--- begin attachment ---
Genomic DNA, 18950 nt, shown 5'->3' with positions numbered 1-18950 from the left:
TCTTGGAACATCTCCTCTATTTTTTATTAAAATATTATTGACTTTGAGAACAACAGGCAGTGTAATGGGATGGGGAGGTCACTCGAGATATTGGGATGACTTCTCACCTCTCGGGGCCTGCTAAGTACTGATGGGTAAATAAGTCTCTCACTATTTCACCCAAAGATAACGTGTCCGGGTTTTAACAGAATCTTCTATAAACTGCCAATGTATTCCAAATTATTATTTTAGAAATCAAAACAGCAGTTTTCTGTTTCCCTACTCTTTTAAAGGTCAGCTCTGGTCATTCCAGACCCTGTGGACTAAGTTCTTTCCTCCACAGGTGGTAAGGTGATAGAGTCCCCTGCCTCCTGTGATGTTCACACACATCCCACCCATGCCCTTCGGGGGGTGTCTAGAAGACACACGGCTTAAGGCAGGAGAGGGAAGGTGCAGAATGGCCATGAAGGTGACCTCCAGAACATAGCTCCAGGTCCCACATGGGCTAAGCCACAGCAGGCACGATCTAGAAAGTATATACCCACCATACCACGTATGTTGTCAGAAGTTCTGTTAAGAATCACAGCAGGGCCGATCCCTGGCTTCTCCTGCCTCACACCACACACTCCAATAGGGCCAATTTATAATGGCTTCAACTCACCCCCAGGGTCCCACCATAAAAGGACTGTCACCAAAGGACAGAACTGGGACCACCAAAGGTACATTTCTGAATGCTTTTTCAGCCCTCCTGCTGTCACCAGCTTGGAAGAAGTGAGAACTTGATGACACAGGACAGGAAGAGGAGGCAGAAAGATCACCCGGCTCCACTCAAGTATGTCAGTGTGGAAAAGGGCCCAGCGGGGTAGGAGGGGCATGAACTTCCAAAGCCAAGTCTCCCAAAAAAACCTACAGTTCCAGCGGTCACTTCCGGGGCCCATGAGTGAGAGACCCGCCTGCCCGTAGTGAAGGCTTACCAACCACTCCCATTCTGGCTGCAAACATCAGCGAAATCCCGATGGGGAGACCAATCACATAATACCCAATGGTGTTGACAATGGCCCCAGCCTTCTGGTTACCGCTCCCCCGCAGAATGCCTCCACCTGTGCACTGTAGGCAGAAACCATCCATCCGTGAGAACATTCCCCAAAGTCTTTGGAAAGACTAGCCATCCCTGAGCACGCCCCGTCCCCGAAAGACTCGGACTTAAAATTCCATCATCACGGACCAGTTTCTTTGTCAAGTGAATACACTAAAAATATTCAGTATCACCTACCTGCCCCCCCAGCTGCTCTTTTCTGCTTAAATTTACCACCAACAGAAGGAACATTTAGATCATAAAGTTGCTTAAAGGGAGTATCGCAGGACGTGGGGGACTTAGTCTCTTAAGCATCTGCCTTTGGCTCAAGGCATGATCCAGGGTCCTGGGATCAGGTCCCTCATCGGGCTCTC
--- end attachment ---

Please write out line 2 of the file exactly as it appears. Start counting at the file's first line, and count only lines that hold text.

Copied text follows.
TCTTGGAACATCTCCTCTATTTTTTATTAAAATATTATTGACTTTGAGAACAACAGGCAGTGTAATGGGATGGGGAGGTCACTCGAGATATTGGGATGACTTCTCACCTCTCGGGGCCTGCTAAGTACTGATGGGTAAATAAGTCTCTCACTATTTCACCCAAAGATAACGTGTCCGGGTTTTAACAGAATCTTCTATAAACTGCCAATGTATTCCAAATTATTATTTTAGAAATCAAAACAGCAGTTTTCTGTTTCCCTACTCTTTTAAAGGTCAGCTCTGGTCATTCCAGACCCTGTGGACTAAGTTCTTTCCTCCACAGGTGGTAAGGTGATAGAGTCCCCTGCCTCCTGTGATGTTCACACACATCCCACCCATGCCCTTCGGGGGGTGTCTAGAAGACACACGGCTTAAGGCAGGAGAGGGAAGGTGCAGAATGGCCATGAAGGTGACCTCCAGAACATAGCTCCAGGTCCCACATGGGCTAAGCCACAGCAGGCACGATCTAGAAAGTATATACCCACCATACCACGTATGTTGTCAGAAGTTCTGTTAAGAATCACAGCAGGGCCGATCCCTGGCTTCTCCTGCCTCACACCACACACTCCAATAGGGCCAATTTATAATGGCTTCAACTCACCCCCAGGGTCCCACCATAAAAGGACTGTCACCAAAGGACAGAACTGGGACCACCAAAGGTACATTTCTGAATGCTTTTTCAGCCCTCCTGCTGTCACCAGCTTGGAAGAAGTGAGAACTTGATGACACAGGACAGGAAGAGGAGGCAGAAAGATCACCCGGCTCCACTCAAGTATGTCAGTGTGGAAAAGGGCCCAGCGGGGTAGGAGGGGCATGAACTTCCAAAGCCAAGTCTCCCAAAAAAACCTACAGTTCCAGCGGTCACTTCCGGGGCCCATGAGTGAGAGACCCGCCTGCCCGTAGTGAAGGCTTACCAACCACTCCCATTCTGGCTGCAAACATCAGCGAAATCCCGATGGGGAGACCAATCACATAATACCCAATGGTGTTGACAATGGCCCCAGCCTTCTGGTTACCGCTCCCCCGCAGAATGCCTCCACCTGTGCACTGTAGGCAGAAACCATCCATCCGTGAGAACATTCCCCAAAGTCTTTGGAAAGACTAGCCATCCCTGAGCACGCCCCGTCCCCGAAAGACTCGGACTTAAAATTCCATCATCACGGACCAGTTTCTTTGTCAAGTGAATACACTAAAAATATTCAGTATCACCTACCTGCCCCCCCAGCTGCTCTTTTCTGCTTAAATTTACCACCAACAGAAGGAACATTTAGATCATAAAGTTGCTTAAAGGGAGTATCGCAGGACGTGGGGGACTTAGTCTCTTAAGCATCTGCCTTTGGCTCAAGGCATGATCCAGGGTCCTGGGATCAGGTCCCTCATCGGGCTCTC